Fresnel Specular Layers

You need a fresnel specular layer option every time you need a reflection. Think of plastic, water or metal - they all are done with that layer option. Here’s what you see when you enable the specular option:

Fresnel specular layer in Owlet

The top two parameters are Mask (explained here) and Bump (explained here).


Exactly as with diffuse layers, Reflection field lets you pick the reflection texture and color of the layer. You will not often use reflection texture, while the reflection color is a must. You can use it to tint reflection, or just dim it down a bit by choosing gray color instead of white.

Fresnel reflection layers in Owlet

Here are three owlets with opaque medium and single specular fresnel layers in materials. All of them have index of refraction 2, the left one has all the other settings by default, the middle one has orange reflection tint and the right one has checkers texture.

Not too much, right? The reason is that fresnel specular layers are mostly for reflections. They either reflect light or pass it down to the next layer or to the medium. Here are the same owlets, but instead of the opaque medium, we set the manual one with the same index of refraction of 2:

Fresnel reflection layers with transparent medium in Owlet

See the difference? Now the reflections are much more visible. So the rule of thumb is to use fresnel specular layers only for reflection. There must be something beneath the fresnel layer - either the diffuse option with a color (plastics, paint) or semi-transparent medium (glass, liquid etc). The only exception is metallic materials and we’ll discuss them below.


As explained here transmission defines how much light goes down to the next level. The default transmission is white and it means that all the light that is not reflected goes down to the next layer or into the medium. Let’s render the same triplet with different transmissions:

Fresnel reflection layers with different transmissions in Owlet

The left one has red transmission, so instead of transparent it becomes red. Please note that comparing to the medium color - this way you basically paint the owlet with red semi-transparent paint. The color does not depend on the thickness of the shape itself. The middle one has dark green transmission, so you see it green with orange reflections. Finally, the right one has light gray transmission, so the whole shape becomes slightly darker. That’s the most common way of using transmission - to dim transparency a bit, if necessary.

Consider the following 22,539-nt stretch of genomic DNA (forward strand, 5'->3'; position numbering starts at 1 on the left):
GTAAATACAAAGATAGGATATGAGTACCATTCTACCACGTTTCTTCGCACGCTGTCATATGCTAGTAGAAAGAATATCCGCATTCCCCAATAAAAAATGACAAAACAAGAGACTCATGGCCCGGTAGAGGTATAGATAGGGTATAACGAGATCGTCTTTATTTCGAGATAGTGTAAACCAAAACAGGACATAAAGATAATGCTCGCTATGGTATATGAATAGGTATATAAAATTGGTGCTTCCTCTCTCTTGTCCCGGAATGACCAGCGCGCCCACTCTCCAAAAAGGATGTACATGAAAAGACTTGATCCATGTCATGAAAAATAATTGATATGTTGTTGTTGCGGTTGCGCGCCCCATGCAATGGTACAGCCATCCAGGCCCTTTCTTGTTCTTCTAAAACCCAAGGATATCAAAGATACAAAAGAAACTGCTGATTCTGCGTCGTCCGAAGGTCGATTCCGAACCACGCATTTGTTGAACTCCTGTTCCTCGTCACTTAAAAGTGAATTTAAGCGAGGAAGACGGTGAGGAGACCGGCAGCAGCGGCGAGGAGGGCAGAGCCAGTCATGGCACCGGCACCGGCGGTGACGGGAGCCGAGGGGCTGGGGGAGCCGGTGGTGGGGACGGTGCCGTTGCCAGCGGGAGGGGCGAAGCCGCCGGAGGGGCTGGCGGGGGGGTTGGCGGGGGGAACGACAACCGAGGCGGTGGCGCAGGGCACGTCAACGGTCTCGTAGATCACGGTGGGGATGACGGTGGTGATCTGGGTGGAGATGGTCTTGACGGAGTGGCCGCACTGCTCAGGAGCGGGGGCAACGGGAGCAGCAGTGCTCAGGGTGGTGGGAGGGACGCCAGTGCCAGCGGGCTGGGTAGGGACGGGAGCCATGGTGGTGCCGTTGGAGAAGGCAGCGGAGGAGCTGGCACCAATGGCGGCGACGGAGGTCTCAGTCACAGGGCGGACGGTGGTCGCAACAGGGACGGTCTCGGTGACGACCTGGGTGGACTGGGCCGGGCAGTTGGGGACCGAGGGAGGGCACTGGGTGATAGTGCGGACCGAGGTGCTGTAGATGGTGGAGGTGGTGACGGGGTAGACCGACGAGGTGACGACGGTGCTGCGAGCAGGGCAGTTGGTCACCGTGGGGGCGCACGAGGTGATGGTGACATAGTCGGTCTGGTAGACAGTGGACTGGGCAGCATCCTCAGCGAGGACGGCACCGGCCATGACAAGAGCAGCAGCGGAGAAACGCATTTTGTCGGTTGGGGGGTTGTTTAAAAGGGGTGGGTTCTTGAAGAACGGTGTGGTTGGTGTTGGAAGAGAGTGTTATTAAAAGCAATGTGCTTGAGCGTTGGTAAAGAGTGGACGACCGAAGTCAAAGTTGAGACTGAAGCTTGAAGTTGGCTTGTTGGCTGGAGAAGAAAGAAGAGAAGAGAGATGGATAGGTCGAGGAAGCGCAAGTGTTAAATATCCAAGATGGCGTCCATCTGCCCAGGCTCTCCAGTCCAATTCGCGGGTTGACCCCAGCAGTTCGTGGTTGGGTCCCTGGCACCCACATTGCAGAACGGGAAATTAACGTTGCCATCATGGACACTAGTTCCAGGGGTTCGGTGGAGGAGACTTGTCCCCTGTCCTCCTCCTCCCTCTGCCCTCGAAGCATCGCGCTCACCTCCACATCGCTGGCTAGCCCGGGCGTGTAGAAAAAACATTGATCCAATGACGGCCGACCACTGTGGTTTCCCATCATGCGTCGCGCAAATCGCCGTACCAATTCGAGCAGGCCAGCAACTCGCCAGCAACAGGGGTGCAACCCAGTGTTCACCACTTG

IOR drop-down selector lets you switch between Scalar, Complex and Measured options for the specular part of the layer. The difference is simple:

  • Scalar - used for dielectrics like plastics, liquids, glass and so on;
  • Complex - used for metals;
  • Measured Data - use if you have a special file descring the material (more details here).

Here we’ll discuss the first two options: scalar and complex. Scalar option lets you specify just N parameter, while the complex option lets you specify both N and K parameters. Both parameters control the index of refraction of the layer, both are explained below.

N & K

These two parameters are for controlling the index of refraction. N is basically the index itself, while K is extinction coefficient and mostly optional except if you need a metallic surface. Here are the same owlets, all with opaque medium, N set to 2 and K set to 3:

Metallic owlets in Owlet

Hey, they are metallic now. So when you need metallic surface, just set K greater than 0 and adjust N to get the reflection you need.

You can easily find the index of refraction values in the Internet, just google for “water ior” or “glass ior” and you will quickly find a table of typical materials and their index of refraction values.

Reflection 90

This is useful when you need the surface to reflect a different color depending on the angle you see it. You can define that second color using Reflection 90 parameter and you can control how much of that color to use with Reflection 90 level parameter.

Reflection 90 in Owlet

Here are the same owlets, their reflection color is set to green and their reflection 90 color is set to blue. From the left ro right, their reflection 90 levels are 20, 50 and 100. As you see, the higher the “reflection 90” level, the more surface is occupied by the secondary color. This effect is good for car paint and various complex plastic coatings.


The name speaks for itself. The more this parameter is, the blurrier is the reflection. Here are the owlets, again:

Reflection roughness in Owlet

From the left to right, the reflection roughness is: 5, 50 and 95. So the more roughness is, the worse reflection you get. Note that you can load a texture into the roughness parameter to get a texture-configurable reflection blur (that’s how UV coating or UV spot effects can be done in Owlet).


This parameter controls the direction of reflected rays. The best use of this parameter is to make brushed surfaces (mostly metals). Here are the owlets:

Anisotropy in Owlet

The left one has 100% anisotropy level with radial anisotropy angle texture, while the right one uses linear texture. Both textures are taken from the materials library and there are more there.


Once again, fresnel layers are either for reflections or for metals. If you need plastic or paint material that has both base color and reflection, please see here.